Heated Debate Over Potential Hot Branding Ban in Germany

Heated Debate Over Potential Hot Branding Ban in Germany

If the proposal passes the parliamentary vote as expected in fall 2012, German horse breeders will no longer be allowed to brand their horses with a hot iron. Here, a Trakehner brand is seen on a colt's hind quarters.

Photo: Nicolas Lesté-Lasserre

This week, against a background of heated debate, the German minister of agriculture approved a federal ban on hot iron branding of horses.

If the proposal passes the parliamentary vote as expected in fall 2012, German horse breeders will no longer be allowed to brand their horses with a hot iron, according to Mareike Enderle, spokesperson for the German Ministry of Food, Agriculture, and Consumer Protection (BMELV).

The issue has met with strong opposition from major German Warmblood breed associations--in particular the Holsteiner, Trakehner, and Hanoverian breeds--since it was originally proposed in October 2010. Last month, an animal welfare organization added fuel to the fire at a Hanoverian elite foal show and sale, displaying large posters of a woman with a Hanoverian brand burn on her bare back .

Despite recent research indicating that hot iron branding is no more stressful for horses than microchipping, German Minister of Agriculture Ilse Aigner wants to see branding forbidden in order to protect equine welfare, according to Enderle. "Scientific experts do not agree about the effects of branding on horses, and we are still talking about a third-degree burn which is very painful," she said. "We hope the bill passes the vote."

Hans-Joachim Götz, DVM, president of the German Veterinary Association, also approves the ban, Enderle added. "For Götz, hot iron branding is no longer consistent with modern equine welfare standards."

European law has required identification of horses via microchipping since 2009. However, many breeders continue to brand their horses in addition to microchipping. Last September, President of the German Equestrian Federation (FN) Breido Graf zu Rantzau presented Aigner with 35,000 signatures opposing the bill.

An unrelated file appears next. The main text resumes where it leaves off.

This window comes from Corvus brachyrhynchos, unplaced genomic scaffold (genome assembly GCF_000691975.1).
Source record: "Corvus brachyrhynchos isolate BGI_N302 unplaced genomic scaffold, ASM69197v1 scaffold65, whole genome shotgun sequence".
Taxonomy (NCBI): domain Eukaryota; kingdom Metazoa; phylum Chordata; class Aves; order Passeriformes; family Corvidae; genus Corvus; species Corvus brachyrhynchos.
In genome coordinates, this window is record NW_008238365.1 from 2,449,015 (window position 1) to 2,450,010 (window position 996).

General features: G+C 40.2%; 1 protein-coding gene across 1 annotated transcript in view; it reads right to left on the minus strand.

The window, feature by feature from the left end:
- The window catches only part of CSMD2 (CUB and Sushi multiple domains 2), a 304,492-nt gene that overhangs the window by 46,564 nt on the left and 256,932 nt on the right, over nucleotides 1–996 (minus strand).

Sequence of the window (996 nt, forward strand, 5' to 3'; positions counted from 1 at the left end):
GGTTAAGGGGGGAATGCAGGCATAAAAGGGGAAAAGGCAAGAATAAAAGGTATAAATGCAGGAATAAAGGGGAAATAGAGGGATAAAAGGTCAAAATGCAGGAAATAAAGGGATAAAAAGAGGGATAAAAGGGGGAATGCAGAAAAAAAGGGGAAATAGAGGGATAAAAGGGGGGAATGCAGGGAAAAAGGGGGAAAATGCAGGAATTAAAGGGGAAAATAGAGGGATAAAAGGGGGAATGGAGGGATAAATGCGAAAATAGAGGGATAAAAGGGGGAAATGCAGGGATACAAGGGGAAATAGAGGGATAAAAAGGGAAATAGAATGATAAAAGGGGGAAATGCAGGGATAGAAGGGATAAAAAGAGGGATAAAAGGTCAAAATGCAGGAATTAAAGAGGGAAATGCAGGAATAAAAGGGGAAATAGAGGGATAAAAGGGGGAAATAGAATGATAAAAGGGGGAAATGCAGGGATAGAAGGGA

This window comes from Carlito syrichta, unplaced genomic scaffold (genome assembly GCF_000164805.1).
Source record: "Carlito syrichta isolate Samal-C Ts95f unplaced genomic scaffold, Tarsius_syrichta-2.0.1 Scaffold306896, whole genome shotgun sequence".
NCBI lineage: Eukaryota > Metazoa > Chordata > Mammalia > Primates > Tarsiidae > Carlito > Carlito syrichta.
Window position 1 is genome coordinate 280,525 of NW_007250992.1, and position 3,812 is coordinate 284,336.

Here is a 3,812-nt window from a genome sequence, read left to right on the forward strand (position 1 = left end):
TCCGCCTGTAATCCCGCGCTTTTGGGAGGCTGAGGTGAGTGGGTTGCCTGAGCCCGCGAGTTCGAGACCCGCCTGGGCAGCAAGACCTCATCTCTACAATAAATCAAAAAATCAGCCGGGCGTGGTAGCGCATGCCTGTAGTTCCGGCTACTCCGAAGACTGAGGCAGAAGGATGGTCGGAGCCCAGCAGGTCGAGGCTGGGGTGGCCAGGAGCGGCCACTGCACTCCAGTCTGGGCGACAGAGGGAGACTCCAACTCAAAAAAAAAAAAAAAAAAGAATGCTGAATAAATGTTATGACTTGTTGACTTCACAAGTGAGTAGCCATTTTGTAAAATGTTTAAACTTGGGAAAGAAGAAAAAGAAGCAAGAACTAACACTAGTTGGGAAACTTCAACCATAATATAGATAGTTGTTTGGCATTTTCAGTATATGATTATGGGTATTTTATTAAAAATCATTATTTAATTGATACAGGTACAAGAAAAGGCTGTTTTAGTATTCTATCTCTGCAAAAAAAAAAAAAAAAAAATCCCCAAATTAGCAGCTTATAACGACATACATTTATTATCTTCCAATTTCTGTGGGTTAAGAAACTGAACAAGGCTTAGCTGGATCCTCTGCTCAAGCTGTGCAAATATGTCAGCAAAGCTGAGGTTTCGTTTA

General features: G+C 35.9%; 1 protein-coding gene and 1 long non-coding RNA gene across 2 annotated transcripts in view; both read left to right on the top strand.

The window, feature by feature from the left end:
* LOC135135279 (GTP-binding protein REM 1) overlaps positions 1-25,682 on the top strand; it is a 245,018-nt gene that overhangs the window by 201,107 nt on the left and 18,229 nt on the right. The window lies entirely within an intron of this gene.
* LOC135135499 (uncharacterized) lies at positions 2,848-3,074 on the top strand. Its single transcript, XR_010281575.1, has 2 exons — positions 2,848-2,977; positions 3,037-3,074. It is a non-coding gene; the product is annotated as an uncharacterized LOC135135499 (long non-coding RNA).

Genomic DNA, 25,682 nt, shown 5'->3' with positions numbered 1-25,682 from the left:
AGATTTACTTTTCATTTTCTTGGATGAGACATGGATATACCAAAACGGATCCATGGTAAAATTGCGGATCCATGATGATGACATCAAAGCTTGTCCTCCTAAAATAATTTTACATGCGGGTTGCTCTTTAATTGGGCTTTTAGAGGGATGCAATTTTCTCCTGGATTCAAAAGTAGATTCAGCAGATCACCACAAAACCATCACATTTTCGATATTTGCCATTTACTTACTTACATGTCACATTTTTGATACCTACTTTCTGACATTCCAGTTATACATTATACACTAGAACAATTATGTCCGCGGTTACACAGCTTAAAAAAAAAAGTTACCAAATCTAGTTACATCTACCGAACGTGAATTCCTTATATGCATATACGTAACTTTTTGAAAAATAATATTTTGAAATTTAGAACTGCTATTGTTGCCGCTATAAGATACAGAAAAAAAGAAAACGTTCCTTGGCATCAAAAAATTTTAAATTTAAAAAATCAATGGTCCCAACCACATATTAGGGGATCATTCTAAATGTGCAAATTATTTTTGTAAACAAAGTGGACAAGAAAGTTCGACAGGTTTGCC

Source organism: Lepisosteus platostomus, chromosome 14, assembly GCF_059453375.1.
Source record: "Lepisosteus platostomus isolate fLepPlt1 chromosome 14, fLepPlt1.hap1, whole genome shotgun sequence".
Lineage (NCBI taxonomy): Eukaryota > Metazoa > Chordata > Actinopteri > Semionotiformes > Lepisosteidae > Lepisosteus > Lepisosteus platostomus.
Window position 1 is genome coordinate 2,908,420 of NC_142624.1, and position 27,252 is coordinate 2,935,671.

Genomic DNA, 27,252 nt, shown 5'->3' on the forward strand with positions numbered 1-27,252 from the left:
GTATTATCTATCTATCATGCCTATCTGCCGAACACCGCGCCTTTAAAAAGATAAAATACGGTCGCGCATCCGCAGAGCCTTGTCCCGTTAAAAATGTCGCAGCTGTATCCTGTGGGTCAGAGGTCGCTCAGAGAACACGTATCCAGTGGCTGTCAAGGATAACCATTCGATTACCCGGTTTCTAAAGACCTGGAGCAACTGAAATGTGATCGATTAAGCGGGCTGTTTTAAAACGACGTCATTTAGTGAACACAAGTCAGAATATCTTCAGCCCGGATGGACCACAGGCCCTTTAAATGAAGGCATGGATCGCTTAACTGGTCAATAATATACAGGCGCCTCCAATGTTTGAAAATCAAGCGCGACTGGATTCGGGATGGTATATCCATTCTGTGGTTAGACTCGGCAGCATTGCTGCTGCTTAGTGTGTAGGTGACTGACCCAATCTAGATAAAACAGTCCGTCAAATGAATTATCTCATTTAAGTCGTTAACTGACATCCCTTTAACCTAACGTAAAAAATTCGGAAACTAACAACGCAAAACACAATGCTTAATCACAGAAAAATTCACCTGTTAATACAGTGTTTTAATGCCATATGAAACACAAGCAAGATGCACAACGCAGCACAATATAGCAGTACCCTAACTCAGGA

"I think it is unacceptable and frivolous that without sound technical reasons, the future of the German horse breeding should be put at risk," the FN website quoted zu Rantzau as saying. "The experience gained with the identification transponder (the microchip) show demonstrable weaknesses."

Those weaknesses include the risk of tampering with microchips, errors in microchip readings, and bodily rejection of a foreign object, the website read. Meanwhile, branding is permanent and clearly visible to anyone, not just people with microchip readers.

The proposal is part of a general amendment to the animal welfare act, which also includes a ban on piglet castration without anesthesia starting in 2017 and stricter policies on using animals--particularly primates--in medical research. The bill will also limit the presence of wild animals in circuses, according to a BMELV press release.

Denmark and Scotland banned hot iron branding in 2009 and 2012, respectively.

About the Author

Christa Lesté-Lasserre, MA

Christa Lesté-Lasserre is a freelance writer based in France. A native of Dallas, Texas, Lesté-Lasserre grew up riding Quarter Horses, Appaloosas, and Shetland Ponies. She holds a master’s degree in English, specializing in creative writing, from the University of Mississippi in Oxford and earned a bachelor's in journalism and creative writing with a minor in sciences from Baylor University in Waco, Texas. She currently keeps her two Trakehners at home near Paris. Follow Lesté-Lasserre on Twitter @christalestelas.

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